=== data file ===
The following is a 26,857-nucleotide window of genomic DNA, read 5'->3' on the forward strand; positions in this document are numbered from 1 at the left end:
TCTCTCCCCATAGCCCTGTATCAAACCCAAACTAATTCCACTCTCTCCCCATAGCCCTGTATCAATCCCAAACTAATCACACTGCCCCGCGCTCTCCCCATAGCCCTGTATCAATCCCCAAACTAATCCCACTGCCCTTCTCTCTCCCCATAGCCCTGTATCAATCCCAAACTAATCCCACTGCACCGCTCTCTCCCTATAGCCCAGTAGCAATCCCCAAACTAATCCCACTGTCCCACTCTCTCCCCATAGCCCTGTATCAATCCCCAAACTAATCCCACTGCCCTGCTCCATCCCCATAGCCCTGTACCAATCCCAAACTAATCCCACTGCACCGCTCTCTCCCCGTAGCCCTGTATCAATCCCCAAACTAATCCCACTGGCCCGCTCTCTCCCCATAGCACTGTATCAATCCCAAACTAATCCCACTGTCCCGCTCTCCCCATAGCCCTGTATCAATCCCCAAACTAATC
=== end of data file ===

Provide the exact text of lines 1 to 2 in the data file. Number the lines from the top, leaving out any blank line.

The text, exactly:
The following is a 26,857-nucleotide window of genomic DNA, read 5'->3' on the forward strand; positions in this document are numbered from 1 at the left end:
TCTCTCCCCATAGCCCTGTATCAAACCCAAACTAATTCCACTCTCTCCCCATAGCCCTGTATCAATCCCAAACTAATCACACTGCCCCGCGCTCTCCCCATAGCCCTGTATCAATCCCCAAACTAATCCCACTGCCCTTCTCTCTCCCCATAGCCCTGTATCAATCCCAAACTAATCCCACTGCACCGCTCTCTCCCTATAGCCCAGTAGCAATCCCCAAACTAATCCCACTGTCCCACTCTCTCCCCATAGCCCTGTATCAATCCCCAAACTAATCCCACTGCCCTGCTCCATCCCCATAGCCCTGTACCAATCCCAAACTAATCCCACTGCACCGCTCTCTCCCCGTAGCCCTGTATCAATCCCCAAACTAATCCCACTGGCCCGCTCTCTCCCCATAGCACTGTATCAATCCCAAACTAATCCCACTGTCCCGCTCTCCCCATAGCCCTGTATCAATCCCCAAACTAATC